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10/16/2013 2:00:00 PM
Businessman to Buy Bristol's Samoset, Build New Restaurant

By J.W. Oliver

The real-estate developer and restaurateur Xavier Cervera will buy the Samoset Restaurant property in New Harbor and build a new, year-round restaurant on the site.

Cervera, a part-time resident of Round Pond, and Samoset of New Harbor Inc. have a purchase-and-sale contract in place.

The Samoset Restaurant will close by New Year's 

Eve. Entrepreneur and part-time Round Pond resident Xavier Cervera has a contract in place to buy the property. He plans to 

take down the existing buildings and build a new restaurant. (J.W. Oliver photo)
The Samoset Restaurant will close by New Year's Eve. Entrepreneur and part-time Round Pond resident Xavier Cervera has a contract in place to buy the property. He plans to take down the existing buildings and build a new restaurant. (J.W. Oliver photo)
 




The current restaurant tenants, Chad McKernan and Erin Reeves, plan to close the restaurant by Dec. 31, a date that was in place before talk of a sale began. Cervera plans to close his transaction Jan. 2, the first business day of 2014.

"It's a done deal," Cervera said. He will pay cash for the 2477 Bristol Rd. property and has already placed a non-refundable deposit.

The town of Bristol assesses the value of the 3.05-acre property and the structures on-site, including the 43-year-old restaurant building and a 12-year-old garage, at $438,300, according to town records.

Cervera plans to start work on the design of the new restaurant immediately with help from architect Tor Glendinning of 44 Degrees North LLC in Newcastle.

Cervera's goal is to take down the existing buildings, start construction, find a tenant who will agree to operate a year-round restaurant and see the business open by spring.

He would like to see a pub-style restaurant with affordable, high-quality food; a place with an atmosphere, menu and prices "very friendly to the locals," he said. The lease will require the restaurant to stay open year-round.

His early concept for the new building consist of a cottage-like structure with a copper or metal roof. The restaurant will have a porch area with plenty of outdoor seating, he said. He plans to rebuild the parking area and probably the ice-cream stand too.

For the interior, the avid sports fan envisions a large bar area with big-screen televisions and NFL Sunday Ticket, a satellite-television package with every NFL game.

He plans to hire local contractors to build the structure. He will design the interior and bring in his construction crew to build a custom bar and furniture.

Cervera said he was at the nearby Shaw's Wharf bar recently when he heard Samoset Restaurant was going to close at the end of the year.

He lives in Round Pond about 4-5 months a year and found the news troubling, as the Samoset is the only year-round restaurant on the peninsula.

Cervera asked who owned the property and quickly arranged the sale.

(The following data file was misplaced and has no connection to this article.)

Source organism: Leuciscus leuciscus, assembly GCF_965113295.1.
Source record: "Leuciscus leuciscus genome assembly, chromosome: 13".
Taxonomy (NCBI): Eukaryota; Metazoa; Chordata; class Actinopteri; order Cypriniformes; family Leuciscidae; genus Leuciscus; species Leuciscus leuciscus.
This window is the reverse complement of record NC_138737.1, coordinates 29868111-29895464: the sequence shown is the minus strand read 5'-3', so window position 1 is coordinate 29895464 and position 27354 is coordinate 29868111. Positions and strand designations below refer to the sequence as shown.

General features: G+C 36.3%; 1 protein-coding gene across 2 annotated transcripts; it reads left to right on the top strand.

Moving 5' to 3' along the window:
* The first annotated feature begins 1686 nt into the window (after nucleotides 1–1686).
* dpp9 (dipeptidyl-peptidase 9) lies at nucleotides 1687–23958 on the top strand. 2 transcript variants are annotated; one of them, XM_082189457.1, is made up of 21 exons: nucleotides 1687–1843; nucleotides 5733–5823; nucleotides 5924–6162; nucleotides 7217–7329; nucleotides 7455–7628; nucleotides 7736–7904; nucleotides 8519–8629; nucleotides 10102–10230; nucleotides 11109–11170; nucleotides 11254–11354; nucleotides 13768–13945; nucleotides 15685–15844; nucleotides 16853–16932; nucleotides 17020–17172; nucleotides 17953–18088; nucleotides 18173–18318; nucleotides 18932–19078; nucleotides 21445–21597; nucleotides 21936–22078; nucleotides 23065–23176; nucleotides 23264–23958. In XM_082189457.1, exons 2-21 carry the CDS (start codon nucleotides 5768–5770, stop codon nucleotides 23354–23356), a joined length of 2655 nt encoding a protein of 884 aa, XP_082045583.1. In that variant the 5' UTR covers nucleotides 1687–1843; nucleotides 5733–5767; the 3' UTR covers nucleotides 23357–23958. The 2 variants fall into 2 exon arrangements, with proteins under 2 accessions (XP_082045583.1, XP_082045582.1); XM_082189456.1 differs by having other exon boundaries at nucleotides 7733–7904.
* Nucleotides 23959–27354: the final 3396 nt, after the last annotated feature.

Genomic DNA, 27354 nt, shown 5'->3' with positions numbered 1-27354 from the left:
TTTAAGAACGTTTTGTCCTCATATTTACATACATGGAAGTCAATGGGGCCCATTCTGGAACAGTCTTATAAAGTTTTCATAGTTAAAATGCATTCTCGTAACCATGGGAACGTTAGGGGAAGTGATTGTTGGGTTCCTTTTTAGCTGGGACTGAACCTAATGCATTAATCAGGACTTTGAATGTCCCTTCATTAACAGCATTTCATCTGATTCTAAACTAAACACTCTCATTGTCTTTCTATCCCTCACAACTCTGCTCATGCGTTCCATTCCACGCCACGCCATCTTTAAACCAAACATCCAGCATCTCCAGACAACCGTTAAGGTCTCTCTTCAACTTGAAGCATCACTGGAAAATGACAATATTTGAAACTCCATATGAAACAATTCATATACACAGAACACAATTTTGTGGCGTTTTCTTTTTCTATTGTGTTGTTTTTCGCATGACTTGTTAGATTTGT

"They were scheduled to close before this happened, otherwise it wouldn't have happened," Cervera said. "I would have loved it if they would have stayed open. It would have saved me a lot of money."

The real-estate developer and restaurateur has built condominiums, hotels and restaurants in Charleston, S.C., Miami Beach, Fla. and Washington, D.C. He sold a package of nine Washington, D.C. restaurants late last year.

The New York Times and The Washington Post have noted the impact of Cervera's restaurants on the revitalization of the capitol's Barracks Row district, with the Post headline calling Cervera "The entrepreneur behind the Barracks Row restaurant empire."

Cervera remains busy in the Washington, D.C. restaurant world, with plans to open the American, an upscale pub, in the capitol next year, according to The Washington Post. He is also active in the management of his former restaurants.

Here in Lincoln County, he recently purchased the stalled Newcastle Harbor House condominium project at 75 Main St. in Newcastle. He has said he plans to revise the design of the building and resume construction as soon as possible.

Cervera said he loves the area, which provides a relaxing change of pace reasonably close to Portland, where he can hop a short flight back to Washington, D.C.

The Bristol and Newcastle properties are his only projects here for now, but if another opportunity peaks his interest, he is "always willing" to consider it, he said.

He splits his time between Round Pond, Charleston and Washington, D.C.

Skip and Cindy Atwood are the principals of Samoset of New Harbor Inc., which currently owns the Samoset Restaurant property.

The couple also formerly owned and operated Hotel Pemaquid, which they sold to Charlie and Judy Duggin of Pemaquid Investment Properties LLC in June 2011.

The Atwoods purchased the Samoset in September 2001 to complement the hotel and ensure the availability of a breakfast restaurant for their guests, Skip Atwood said.

The couple is pleased to know there will continue to be a year-round restaurant on the property, he said.

Multiple attempts to contact McKernan and Reeves at home and at the restaurant were unsuccessful. The Bristol couple has operated the restaurant since 2007.





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